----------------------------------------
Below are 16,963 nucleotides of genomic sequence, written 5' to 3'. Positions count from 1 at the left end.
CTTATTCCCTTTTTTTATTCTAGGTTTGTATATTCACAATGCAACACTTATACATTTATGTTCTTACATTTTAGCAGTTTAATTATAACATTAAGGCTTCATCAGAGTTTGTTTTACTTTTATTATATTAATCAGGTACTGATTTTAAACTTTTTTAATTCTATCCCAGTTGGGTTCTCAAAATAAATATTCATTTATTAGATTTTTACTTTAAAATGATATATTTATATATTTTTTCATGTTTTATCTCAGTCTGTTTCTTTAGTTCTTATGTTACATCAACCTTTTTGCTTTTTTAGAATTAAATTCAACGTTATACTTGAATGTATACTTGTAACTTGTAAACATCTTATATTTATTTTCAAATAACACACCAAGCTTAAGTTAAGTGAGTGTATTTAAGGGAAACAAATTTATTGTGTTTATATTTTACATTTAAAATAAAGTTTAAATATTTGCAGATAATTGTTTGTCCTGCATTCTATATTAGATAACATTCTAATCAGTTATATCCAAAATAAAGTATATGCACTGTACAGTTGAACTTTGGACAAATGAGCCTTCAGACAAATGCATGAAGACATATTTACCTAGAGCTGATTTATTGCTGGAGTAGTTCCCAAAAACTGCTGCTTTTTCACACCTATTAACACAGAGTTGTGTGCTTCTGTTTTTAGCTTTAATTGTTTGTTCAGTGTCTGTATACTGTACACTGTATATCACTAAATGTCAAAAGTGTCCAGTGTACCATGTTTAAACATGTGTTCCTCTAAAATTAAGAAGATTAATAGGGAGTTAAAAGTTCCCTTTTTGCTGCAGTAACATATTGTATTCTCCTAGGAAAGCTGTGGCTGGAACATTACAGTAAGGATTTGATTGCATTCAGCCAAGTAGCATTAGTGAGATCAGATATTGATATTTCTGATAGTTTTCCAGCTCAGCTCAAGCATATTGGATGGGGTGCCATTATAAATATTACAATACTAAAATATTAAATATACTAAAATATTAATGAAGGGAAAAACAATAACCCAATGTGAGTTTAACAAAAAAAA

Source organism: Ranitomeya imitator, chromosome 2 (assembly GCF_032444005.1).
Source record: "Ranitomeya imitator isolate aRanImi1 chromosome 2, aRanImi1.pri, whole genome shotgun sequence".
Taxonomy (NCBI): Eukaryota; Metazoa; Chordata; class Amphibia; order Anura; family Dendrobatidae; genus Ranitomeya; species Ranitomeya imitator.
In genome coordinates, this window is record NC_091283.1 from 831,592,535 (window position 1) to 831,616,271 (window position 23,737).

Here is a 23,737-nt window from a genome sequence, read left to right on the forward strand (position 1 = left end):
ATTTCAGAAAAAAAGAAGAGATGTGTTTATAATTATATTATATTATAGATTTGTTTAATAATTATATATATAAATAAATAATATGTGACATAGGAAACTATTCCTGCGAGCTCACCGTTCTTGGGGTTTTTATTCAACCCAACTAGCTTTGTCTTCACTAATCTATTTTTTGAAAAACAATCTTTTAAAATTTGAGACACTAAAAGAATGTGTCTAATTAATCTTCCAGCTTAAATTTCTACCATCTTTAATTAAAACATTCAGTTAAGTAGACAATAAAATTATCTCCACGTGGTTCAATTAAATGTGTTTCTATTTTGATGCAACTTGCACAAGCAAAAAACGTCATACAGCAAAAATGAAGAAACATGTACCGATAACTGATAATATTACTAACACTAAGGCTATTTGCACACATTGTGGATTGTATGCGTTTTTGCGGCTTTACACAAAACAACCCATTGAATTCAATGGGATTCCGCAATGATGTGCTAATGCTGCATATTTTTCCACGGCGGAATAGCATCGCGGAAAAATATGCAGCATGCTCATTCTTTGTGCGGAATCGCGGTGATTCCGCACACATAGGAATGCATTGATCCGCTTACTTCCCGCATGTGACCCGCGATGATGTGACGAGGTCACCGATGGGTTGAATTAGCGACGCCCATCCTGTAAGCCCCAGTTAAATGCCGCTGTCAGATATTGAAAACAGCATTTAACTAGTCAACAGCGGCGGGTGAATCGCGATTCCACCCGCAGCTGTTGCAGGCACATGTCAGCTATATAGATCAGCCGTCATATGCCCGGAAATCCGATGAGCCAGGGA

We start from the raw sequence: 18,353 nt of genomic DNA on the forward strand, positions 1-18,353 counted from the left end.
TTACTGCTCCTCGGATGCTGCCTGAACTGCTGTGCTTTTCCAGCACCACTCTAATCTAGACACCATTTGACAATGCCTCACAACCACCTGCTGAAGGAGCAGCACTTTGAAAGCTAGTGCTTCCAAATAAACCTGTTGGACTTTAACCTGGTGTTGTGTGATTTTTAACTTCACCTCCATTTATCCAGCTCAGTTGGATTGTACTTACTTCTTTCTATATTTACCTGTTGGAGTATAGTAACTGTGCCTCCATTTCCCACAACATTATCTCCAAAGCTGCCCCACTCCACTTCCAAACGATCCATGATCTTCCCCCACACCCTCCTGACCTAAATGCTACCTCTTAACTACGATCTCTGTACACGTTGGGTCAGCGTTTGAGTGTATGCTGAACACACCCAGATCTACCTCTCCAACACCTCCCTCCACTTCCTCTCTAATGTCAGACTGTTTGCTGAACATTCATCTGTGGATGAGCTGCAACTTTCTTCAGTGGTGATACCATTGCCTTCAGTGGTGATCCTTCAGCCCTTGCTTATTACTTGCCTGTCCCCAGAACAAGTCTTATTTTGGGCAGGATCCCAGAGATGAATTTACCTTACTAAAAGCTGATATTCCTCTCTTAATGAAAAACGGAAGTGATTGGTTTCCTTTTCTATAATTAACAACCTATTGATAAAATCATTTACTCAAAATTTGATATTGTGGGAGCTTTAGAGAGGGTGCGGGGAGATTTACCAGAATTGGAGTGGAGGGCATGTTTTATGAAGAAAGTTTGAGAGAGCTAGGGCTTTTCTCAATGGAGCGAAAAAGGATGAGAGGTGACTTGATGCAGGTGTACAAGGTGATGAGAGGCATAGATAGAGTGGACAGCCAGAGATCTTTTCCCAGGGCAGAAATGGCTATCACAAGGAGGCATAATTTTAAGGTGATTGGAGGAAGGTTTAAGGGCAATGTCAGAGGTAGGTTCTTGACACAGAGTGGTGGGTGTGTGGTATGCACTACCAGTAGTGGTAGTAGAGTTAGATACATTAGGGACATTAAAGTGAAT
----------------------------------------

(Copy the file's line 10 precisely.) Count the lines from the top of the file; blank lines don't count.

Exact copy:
TTACTGCTCCTCGGATGCTGCCTGAACTGCTGTGCTTTTCCAGCACCACTCTAATCTAGACACCATTTGACAATGCCTCACAACCACCTGCTGAAGGAGCAGCACTTTGAAAGCTAGTGCTTCCAAATAAACCTGTTGGACTTTAACCTGGTGTTGTGTGATTTTTAACTTCACCTCCATTTATCCAGCTCAGTTGGATTGTACTTACTTCTTTCTATATTTACCTGTTGGAGTATAGTAACTGTGCCTCCATTTCCCACAACATTATCTCCAAAGCTGCCCCACTCCACTTCCAAACGATCCATGATCTTCCCCCACACCCTCCTGACCTAAATGCTACCTCTTAACTACGATCTCTGTACACGTTGGGTCAGCGTTTGAGTGTATGCTGAACACACCCAGATCTACCTCTCCAACACCTCCCTCCACTTCCTCTCTAATGTCAGACTGTTTGCTGAACATTCATCTGTGGATGAGCTGCAACTTTCTTCAGTGGTGATACCATTGCCTTCAGTGGTGATCCTTCAGCCCTTGCTTATTACTTGCCTGTCCCCAGAACAAGTCTTATTTTGGGCAGGATCCCAGAGATGAATTTACCTTACTAAAAGCTGATATTCCTCTCTTAATGAAAAACGGAAGTGATTGGTTTCCTTTTCTATAATTAACAACCTATTGATAAAATCATTTACTCAAAATTTGATATTGTGGGAGCTTTAGAGAGGGTGCGGGGAGATTTACCAGAATTGGAGTGGAGGGCATGTTTTATGAAGAAAGTTTGAGAGAGCTAGGGCTTTTCTCAATGGAGCGAAAAAGGATGAGAGGTGACTTGATGCAGGTGTACAAGGTGATGAGAGGCATAGATAGAGTGGACAGCCAGAGATCTTTTCCCAGGGCAGAAATGGCTATCACAAGGAGGCATAATTTTAAGGTGATTGGAGGAAGGTTTAAGGGCAATGTCAGAGGTAGGTTCTTGACACAGAGTGGTGGGTGTGTGGTATGCACTACCAGTAGTGGTAGTAGAGTTAGATACATTAGGGACATTAAAGTGAAT